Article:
Chariot - Story

The story for Chariot is rather unusual. You play as the Princess or her fiance, should you choose. Her father has died and he is unhappy with the burial that was prepared for him.  He tasks his daughter and her husband with helping him search for a final resting place. Strong arming the princess through whining and insults he expects her to find him a sepulcher worthy of his greatness. Did I mention he's dead? Don't worry about getting lonely as you brave the depths of the royal catacombs. He never shuts up, complaining when you make too much noise, isn't moving fast enough or takes him to a sepulcher he dislikes. He will express delight and terror as his coffin on wheels roars down hills, death tracks, and all sorts of other paths. He comments on anything, even if you leave him alone for a minute or so to flip a switch. He can be obnoxious but it's still endearing in a way.

Chariot - Graphics

The graphics of Chariot are two-dimensional. This, however, isn't a bad thing. The visuals and animations of gold, the King's wheeled "Chariot", the lighting and the verdant burrows of the catacombs are quite breathtaking. The art is some of the most beautiful I have seen in any game since either Odin sphere, Okami or  Muramasa (i've not played Dragon's Crown yet.) The colors are incredibly vibrant and varied, with different shades of lighting pastels and a unique art style. It is rather goofy looking but only serves to enhance the charm of the game overall.

Chariot - Sound

Chariot's sound design for the cave's ambiance, atmosphere, and characters' movement are top-notch. It helps pull you into the small illustrious two-dimensional world of Chariot, and the sound spotting works quite well. Looters have a distinct sound, as does gold, hill rolling, and swinging the cart left and right while jumping. The game, unfortunately, is somewhat let down by the musical choice. As you begin your quest, the music is upbeat and happy. Chariot's music is clearly inspired by Celtic tunes and works great with the game's aesthetics. The sad thing is you will hear that tune for several levels until you get to a new world. Upon reaching that new world, you will be greeted with a new tune. Sadly though, that new tune will accompany you to the next world and so on. The music can, at times, become tiresome and loathing. It's the one aspect that likely will prevent me from replaying this eventually.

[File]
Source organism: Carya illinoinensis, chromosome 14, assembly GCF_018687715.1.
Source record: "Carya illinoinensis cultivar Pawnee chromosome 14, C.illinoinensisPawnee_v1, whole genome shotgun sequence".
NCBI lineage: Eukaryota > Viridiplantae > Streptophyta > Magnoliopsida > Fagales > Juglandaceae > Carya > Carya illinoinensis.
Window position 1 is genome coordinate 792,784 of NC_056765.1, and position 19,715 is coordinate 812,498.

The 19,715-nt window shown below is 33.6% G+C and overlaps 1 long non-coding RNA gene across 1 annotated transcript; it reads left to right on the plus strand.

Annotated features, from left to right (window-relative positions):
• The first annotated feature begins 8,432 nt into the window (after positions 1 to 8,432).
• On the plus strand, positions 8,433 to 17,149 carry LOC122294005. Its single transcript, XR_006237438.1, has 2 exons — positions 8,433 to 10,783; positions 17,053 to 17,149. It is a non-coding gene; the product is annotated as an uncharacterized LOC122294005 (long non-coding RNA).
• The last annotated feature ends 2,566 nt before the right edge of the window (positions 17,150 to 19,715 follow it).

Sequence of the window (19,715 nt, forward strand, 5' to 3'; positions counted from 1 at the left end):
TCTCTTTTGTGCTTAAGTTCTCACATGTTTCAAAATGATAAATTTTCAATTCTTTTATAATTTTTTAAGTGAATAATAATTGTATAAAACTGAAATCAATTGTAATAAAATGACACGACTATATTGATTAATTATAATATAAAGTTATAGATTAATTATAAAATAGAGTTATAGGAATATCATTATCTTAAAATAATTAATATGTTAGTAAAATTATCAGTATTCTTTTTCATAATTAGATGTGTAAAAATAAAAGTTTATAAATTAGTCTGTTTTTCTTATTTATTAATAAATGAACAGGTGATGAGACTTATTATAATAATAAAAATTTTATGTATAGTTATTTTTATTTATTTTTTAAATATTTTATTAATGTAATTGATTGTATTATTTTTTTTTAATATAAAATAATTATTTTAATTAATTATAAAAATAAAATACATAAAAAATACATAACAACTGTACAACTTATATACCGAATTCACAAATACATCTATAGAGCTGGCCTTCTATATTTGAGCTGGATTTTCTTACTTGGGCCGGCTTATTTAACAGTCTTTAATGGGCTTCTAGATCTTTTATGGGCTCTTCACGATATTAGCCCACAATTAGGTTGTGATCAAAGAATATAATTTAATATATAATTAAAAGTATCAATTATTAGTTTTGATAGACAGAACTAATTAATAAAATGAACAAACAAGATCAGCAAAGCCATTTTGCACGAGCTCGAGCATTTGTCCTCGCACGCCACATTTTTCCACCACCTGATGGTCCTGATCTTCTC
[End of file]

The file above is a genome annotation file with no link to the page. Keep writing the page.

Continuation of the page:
The Verdict

All this aside, however, the overall game of Chariot is unique. The plot is unlike anything I've seen in anything before. The humor is kind of subtle at times and compliments the tone of the game. The king is quite funny in how insanely obnoxious he is. He cries while losing loot, and if you drop him. He even cries out loud when you go down a hill too fast. The sound, gameplay, characters, and art all serve to make this an immensely fun game. It will drag on toward the end, but you likely won't notice, as the aesthetics are great at distracting you. It is a very beautiful title. A tad repetitive but considering it's free right now on Xbox Games with Gold, I'd suggest everyone give Chariot a go, no matter who you are.

TechRaptor reviewed Chariot on Xbox One with a code provided by the developer. It is also available on Nintendo Switch, PS3, PS4, and Wii U. This review was originally published on 10-15-2014. While care has been taken to update the piece to reflect our modern style guidelines, some of the information may be out of date. We've left pieces like this as they were to reflect the original authors' opinions, and for historical context.

Review Summary

It is a very beautiful title. A tad repetitive but considering it's free right now on Xbox Games with Gold I'd suggest everyone give this a go, no matter who you are. (Review Policy)

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Tabitha has been playing games since she was 4. The first console she ever received from her parents was a SEGA MegaDrive.